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Peer Review Opportunities

Become a Peer Reviewer

What should I expect as a grant reviewer for a federal agency?

For a helpful overview of what to expect when you become a grant reviewer for almost any federal agency, check out How To Become a Grant Reviewer from the Chronicle of Higher Education.

Why does ACL use peer review?

ACL uses a peer review process to evaluate grant proposals because it is required by federal regulation. The agency is constantly expanding and maintaining its pool of potential reviewers, so that all of our applicants continue to have their proposals reviewed by the best available experts in the field.

How is the peer review process conducted?

ACL peer review panels are conducted via teleconference. Panels are typically composed of five to seven individuals who have the required skills, training, and/or expertise to evaluate the content of applications submitted under specific priorities. Using competition-specific evaluation criteria provided by ACL, reviewers score and comment on applications through a web-based scoring system. Panels typically meet for three days to discuss submitted applications.

When does ACL conduct the peer review process?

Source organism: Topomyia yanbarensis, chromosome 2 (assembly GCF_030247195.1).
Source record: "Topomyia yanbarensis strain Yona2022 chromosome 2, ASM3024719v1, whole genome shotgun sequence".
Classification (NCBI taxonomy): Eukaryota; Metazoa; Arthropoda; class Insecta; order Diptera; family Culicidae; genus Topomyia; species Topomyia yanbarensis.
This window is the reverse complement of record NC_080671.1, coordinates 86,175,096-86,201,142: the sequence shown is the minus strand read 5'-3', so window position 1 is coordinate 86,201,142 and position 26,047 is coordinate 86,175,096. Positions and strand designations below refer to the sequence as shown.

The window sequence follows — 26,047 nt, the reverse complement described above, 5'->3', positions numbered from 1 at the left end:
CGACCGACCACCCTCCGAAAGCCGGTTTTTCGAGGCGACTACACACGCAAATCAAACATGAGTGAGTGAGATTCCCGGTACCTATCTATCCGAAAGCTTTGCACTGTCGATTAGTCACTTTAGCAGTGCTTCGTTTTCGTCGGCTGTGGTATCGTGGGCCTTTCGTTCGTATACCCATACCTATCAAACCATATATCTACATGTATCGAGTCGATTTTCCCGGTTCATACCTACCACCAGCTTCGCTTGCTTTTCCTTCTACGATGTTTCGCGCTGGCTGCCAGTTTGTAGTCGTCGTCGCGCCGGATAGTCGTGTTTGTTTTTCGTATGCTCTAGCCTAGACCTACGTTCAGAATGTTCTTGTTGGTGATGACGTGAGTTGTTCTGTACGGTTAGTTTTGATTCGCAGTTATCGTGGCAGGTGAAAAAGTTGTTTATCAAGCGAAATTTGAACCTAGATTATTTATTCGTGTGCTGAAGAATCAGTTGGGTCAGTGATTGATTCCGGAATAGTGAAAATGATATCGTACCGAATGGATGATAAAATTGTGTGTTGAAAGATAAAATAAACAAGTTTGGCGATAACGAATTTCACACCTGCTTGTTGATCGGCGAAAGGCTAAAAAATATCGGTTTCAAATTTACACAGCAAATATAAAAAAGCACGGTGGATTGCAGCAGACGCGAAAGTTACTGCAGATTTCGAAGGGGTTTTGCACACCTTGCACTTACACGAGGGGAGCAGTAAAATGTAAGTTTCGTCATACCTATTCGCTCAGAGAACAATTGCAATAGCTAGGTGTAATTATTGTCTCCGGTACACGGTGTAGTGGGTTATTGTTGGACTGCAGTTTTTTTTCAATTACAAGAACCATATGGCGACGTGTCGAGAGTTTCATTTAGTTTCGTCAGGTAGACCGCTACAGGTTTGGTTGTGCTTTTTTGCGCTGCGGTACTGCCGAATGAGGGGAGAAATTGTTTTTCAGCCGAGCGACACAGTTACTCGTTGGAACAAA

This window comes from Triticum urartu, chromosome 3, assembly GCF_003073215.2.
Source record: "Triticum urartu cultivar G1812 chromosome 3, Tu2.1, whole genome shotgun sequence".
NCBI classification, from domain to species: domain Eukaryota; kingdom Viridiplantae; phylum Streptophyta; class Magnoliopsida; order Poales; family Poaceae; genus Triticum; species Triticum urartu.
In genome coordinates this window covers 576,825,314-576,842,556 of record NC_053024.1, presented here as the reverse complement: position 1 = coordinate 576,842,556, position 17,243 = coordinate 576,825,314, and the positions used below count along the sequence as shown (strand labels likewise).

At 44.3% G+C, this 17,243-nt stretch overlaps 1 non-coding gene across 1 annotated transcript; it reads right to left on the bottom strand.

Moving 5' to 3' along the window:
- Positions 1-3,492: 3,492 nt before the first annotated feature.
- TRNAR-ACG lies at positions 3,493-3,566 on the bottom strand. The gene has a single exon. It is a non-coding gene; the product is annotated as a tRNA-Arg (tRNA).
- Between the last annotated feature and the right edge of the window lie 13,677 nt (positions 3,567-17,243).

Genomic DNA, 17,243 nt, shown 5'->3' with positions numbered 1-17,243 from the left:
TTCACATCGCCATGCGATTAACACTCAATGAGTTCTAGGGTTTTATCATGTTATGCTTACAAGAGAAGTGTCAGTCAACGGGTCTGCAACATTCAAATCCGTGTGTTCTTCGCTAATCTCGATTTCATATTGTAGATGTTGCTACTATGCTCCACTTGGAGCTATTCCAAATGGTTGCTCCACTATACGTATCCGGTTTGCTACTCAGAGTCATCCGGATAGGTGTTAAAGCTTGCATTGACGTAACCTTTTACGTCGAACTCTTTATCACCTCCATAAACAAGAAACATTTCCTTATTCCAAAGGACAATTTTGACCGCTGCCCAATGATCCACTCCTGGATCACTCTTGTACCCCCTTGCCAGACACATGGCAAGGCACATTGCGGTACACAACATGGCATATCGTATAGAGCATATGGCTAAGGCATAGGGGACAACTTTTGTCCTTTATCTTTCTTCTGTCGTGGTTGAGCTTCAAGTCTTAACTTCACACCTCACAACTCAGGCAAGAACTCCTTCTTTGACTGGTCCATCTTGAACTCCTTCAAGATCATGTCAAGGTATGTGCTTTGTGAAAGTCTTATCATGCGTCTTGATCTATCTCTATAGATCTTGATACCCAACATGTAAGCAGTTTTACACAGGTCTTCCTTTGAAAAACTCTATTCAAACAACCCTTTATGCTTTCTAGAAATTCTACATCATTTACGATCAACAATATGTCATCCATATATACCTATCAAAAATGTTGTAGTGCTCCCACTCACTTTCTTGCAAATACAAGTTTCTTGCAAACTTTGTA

ACL assembles peer review panels based on the expertise that it needs for specific competitions, which take place at different times throughout the fiscal year. If a peer reviewer's skills, training, or expertise corresponds to the topical area of a grant competition, ACL would contact the review about eight weeks before the panel is scheduled to meet. During this initial contact, ACL determines a reviewer's interest and availability to serve on the panel.

What happens if you are chosen to participate in the peer process?

If ACL chooses you to serve on a peer review panel, we strongly recommend you view NIDILRR's Online Peer Reviewer Orientation. Note: This orientation still refers to the U.S. Department of Education. We are working to update the peer reviewer orientation so it contains ACL information.

Additional questions can be directed to aclinfo@acl.hhs.gov.

What do I need to do to become a peer reviewer for ACL?

To be considered for the ever-expanding pool of ACL's potential peer reviewers, please send your request and current resume to aclinfo@acl.hhs.gov. If you are interested in becoming a peer reviewer specifically for the National Institute on Disability, Independent Living, and Rehabilitation Research (NIDILRR), please email NIDILRR-Mailbox@acl.hhs.gov


Last modified on 09/21/2017


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